Amazon.com: Criminal Man: Books: Cesare Lombroso   (Site not responding. Last check: 2007-10-13)
Cesare Lombroso is widely considered the founder of criminology.
Though his theory of `the born criminal' is not likely to win many supporters today, Cesare Lombroso (1835-1909), an Italian physician and criminologist, is now widely considered one of the most important founders of criminology.
Over the five editions of `Criminal Man' Lombroso developed his theory by accumulating data, articles, photos, and even the poems and drawings by the criminals, and he developed his theory with more categories and sub-categories added to his original idea, later covering the territories of prostitution, insanity, and even botany.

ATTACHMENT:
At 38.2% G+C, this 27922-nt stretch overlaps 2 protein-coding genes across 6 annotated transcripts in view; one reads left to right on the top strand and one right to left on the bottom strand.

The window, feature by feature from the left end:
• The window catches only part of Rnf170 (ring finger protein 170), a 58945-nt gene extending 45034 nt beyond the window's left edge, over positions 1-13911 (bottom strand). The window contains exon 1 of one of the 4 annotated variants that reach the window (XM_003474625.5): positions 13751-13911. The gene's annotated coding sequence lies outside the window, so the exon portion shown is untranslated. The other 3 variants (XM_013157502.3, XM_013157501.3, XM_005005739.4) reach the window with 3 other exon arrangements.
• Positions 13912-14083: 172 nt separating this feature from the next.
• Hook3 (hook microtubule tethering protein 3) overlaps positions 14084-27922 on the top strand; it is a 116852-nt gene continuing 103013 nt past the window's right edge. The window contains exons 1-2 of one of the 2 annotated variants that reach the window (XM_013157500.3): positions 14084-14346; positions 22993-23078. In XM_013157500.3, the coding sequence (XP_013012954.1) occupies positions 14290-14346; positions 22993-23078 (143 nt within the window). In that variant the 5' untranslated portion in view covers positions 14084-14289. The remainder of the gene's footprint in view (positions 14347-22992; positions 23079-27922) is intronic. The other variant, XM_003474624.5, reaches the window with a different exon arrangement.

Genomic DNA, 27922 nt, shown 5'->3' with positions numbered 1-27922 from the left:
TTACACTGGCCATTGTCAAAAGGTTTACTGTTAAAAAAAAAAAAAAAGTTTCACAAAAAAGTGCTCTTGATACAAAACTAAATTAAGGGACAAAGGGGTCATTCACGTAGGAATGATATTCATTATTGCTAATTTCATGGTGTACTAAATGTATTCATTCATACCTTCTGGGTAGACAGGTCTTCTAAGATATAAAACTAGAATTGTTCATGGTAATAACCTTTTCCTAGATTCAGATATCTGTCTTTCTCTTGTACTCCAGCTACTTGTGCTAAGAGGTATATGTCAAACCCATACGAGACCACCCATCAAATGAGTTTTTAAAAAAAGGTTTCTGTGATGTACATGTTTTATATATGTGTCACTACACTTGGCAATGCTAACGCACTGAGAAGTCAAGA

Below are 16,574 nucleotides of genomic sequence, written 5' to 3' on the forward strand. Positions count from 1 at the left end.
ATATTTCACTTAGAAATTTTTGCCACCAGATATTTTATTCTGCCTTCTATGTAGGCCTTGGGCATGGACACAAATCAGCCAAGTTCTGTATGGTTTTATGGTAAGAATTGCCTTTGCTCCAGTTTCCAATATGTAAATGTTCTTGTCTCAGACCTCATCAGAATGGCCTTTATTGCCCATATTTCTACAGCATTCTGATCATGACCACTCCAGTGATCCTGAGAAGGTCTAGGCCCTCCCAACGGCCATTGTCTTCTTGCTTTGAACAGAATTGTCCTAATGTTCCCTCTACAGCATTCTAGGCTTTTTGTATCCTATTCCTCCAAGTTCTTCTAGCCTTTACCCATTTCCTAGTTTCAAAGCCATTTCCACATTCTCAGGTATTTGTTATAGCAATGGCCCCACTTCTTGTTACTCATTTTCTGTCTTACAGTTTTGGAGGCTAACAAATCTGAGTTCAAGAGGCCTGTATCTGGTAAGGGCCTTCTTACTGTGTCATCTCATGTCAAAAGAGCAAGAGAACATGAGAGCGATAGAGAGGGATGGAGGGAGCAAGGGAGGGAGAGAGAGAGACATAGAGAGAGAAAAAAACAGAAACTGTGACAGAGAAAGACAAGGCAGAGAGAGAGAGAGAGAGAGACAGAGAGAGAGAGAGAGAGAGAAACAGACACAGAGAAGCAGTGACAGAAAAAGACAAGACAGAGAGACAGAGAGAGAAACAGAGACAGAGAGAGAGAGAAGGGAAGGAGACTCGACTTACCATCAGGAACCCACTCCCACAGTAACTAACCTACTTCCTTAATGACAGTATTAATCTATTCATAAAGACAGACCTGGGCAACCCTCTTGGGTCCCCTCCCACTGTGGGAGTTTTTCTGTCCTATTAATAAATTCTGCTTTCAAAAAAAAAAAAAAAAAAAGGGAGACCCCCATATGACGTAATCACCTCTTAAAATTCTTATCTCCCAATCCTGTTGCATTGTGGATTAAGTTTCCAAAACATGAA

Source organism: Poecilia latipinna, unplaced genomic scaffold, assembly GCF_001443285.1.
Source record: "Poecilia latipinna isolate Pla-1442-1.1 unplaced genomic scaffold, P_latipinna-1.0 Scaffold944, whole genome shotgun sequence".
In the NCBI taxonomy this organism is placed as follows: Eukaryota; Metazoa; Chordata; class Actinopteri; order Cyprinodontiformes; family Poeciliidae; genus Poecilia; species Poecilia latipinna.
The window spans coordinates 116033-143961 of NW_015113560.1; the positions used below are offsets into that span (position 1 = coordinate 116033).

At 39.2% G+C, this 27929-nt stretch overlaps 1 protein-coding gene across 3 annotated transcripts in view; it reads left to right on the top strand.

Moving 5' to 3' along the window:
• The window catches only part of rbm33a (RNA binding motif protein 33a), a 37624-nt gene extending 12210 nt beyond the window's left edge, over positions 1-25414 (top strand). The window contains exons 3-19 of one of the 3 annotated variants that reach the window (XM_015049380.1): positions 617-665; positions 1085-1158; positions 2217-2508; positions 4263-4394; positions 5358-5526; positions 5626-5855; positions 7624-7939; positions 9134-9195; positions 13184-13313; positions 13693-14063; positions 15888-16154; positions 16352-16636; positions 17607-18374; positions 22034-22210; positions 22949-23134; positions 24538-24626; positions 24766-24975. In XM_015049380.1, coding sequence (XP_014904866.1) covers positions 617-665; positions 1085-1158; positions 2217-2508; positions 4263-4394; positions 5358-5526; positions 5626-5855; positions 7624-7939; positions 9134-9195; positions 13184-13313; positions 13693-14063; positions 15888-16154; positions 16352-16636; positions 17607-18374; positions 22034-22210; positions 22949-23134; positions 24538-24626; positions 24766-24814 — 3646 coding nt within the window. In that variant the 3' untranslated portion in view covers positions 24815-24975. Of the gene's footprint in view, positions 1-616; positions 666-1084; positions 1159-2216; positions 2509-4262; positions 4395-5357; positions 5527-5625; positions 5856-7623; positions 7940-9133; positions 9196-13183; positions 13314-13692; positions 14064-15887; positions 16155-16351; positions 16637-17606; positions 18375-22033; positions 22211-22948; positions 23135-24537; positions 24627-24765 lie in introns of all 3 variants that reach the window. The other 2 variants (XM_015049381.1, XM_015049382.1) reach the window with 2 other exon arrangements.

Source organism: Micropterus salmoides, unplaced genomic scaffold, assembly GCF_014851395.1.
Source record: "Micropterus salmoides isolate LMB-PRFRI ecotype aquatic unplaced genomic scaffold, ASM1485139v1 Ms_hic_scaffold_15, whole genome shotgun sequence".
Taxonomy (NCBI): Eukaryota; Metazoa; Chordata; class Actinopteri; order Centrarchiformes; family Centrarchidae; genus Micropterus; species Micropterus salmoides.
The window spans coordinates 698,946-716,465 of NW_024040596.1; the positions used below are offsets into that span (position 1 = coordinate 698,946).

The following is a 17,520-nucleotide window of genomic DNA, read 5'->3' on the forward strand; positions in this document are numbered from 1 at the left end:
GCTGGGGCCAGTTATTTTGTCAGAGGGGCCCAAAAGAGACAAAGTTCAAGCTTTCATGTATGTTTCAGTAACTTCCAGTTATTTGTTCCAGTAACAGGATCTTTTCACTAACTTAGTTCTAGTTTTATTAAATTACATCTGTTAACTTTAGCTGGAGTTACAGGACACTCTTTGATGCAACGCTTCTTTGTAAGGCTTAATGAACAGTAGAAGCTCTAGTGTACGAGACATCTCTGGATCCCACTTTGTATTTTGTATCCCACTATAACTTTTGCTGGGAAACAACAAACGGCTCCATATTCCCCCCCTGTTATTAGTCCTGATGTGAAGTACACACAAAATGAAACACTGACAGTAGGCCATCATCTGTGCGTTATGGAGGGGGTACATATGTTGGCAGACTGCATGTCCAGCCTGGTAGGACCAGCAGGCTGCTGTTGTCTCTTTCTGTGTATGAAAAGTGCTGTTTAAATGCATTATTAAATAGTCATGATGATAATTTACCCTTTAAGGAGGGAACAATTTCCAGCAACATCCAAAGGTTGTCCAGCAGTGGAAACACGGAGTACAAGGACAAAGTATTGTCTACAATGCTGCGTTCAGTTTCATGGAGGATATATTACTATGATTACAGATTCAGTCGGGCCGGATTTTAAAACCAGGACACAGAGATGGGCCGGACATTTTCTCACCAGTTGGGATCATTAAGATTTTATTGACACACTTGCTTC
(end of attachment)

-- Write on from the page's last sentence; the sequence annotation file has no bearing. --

www.amazon.com /Criminal-Man-Cesare-Lombroso/dp/0822337231   (1539 words)

  
 Cesare Lombroso - Wikipedia, la enciclopedia libre
Ezechia Marco Lombroso (Verona; 6 de noviembre de 1835 - Turín; 19 de octubre de 1909), conocido con el pseudónimo Cesare Lombroso, fue un médico y criminólogo italiano, representante del positivismo criminológico, llamado en su tiempo la nueva escuela (Nuova Scuola), teoría sostenida también por Enrico Ferri y Rafaele Garofalo.
Hijo de Aarón Lombroso y Zefora Levi, en 1852 se inscribió en la facultad de medicina de la Universidad de Pavía, donde se graduó en 1858.
La concepción de Lombroso torna irrelevante el estudio de la imputabilidad del sujeto, puesto que –según se deriva lógicamente de sus postulados– todos los criminales son inimputables, y cuanto menor sea su responsabilidad, mayor es su peligrosidad.
es.wikipedia.org /wiki/Cesare_Lombroso   (710 words)